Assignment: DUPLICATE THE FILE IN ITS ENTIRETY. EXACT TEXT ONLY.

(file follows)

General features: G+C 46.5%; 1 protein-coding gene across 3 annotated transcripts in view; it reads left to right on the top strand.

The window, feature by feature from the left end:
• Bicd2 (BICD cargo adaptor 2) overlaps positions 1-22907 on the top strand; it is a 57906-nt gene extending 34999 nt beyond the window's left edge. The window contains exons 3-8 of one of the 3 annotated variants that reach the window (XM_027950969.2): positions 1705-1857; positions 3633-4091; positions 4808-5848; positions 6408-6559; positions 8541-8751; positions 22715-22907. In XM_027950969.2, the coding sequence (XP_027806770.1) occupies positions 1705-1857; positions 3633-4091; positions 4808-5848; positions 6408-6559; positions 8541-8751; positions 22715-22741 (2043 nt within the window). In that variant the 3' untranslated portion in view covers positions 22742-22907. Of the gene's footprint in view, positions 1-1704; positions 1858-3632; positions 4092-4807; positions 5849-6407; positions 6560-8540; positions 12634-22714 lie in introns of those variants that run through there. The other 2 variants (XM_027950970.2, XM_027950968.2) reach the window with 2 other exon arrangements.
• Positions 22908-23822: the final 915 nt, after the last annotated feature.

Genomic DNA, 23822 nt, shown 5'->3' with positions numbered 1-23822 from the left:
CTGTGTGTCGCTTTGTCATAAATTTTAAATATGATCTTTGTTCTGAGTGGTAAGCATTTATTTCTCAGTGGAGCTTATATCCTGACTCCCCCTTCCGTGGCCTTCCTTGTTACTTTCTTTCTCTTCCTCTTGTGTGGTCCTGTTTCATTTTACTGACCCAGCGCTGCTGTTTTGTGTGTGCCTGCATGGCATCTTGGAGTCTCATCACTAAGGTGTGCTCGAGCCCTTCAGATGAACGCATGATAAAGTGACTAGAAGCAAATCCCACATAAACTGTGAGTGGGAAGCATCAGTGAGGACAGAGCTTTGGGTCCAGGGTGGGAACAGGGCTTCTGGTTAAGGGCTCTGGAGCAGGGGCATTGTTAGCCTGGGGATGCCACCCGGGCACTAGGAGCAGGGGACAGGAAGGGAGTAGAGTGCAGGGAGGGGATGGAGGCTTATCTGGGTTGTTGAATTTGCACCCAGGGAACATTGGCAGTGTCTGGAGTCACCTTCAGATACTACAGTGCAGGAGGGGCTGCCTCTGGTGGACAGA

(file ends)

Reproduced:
General features: G+C 46.5%; 1 protein-coding gene across 3 annotated transcripts in view; it reads left to right on the top strand.

The window, feature by feature from the left end:
• Bicd2 (BICD cargo adaptor 2) overlaps positions 1-22907 on the top strand; it is a 57906-nt gene extending 34999 nt beyond the window's left edge. The window contains exons 3-8 of one of the 3 annotated variants that reach the window (XM_027950969.2): positions 1705-1857; positions 3633-4091; positions 4808-5848; positions 6408-6559; positions 8541-8751; positions 22715-22907. In XM_027950969.2, the coding sequence (XP_027806770.1) occupies positions 1705-1857; positions 3633-4091; positions 4808-5848; positions 6408-6559; positions 8541-8751; positions 22715-22741 (2043 nt within the window). In that variant the 3' untranslated portion in view covers positions 22742-22907. Of the gene's footprint in view, positions 1-1704; positions 1858-3632; positions 4092-4807; positions 5849-6407; positions 6560-8540; positions 12634-22714 lie in introns of those variants that run through there. The other 2 variants (XM_027950970.2, XM_027950968.2) reach the window with 2 other exon arrangements.
• Positions 22908-23822: the final 915 nt, after the last annotated feature.

Genomic DNA, 23822 nt, shown 5'->3' with positions numbered 1-23822 from the left:
CTGTGTGTCGCTTTGTCATAAATTTTAAATATGATCTTTGTTCTGAGTGGTAAGCATTTATTTCTCAGTGGAGCTTATATCCTGACTCCCCCTTCCGTGGCCTTCCTTGTTACTTTCTTTCTCTTCCTCTTGTGTGGTCCTGTTTCATTTTACTGACCCAGCGCTGCTGTTTTGTGTGTGCCTGCATGGCATCTTGGAGTCTCATCACTAAGGTGTGCTCGAGCCCTTCAGATGAACGCATGATAAAGTGACTAGAAGCAAATCCCACATAAACTGTGAGTGGGAAGCATCAGTGAGGACAGAGCTTTGGGTCCAGGGTGGGAACAGGGCTTCTGGTTAAGGGCTCTGGAGCAGGGGCATTGTTAGCCTGGGGATGCCACCCGGGCACTAGGAGCAGGGGACAGGAAGGGAGTAGAGTGCAGGGAGGGGATGGAGGCTTATCTGGGTTGTTGAATTTGCACCCAGGGAACATTGGCAGTGTCTGGAGTCACCTTCAGATACTACAGTGCAGGAGGGGCTGCCTCTGGTGGACAGA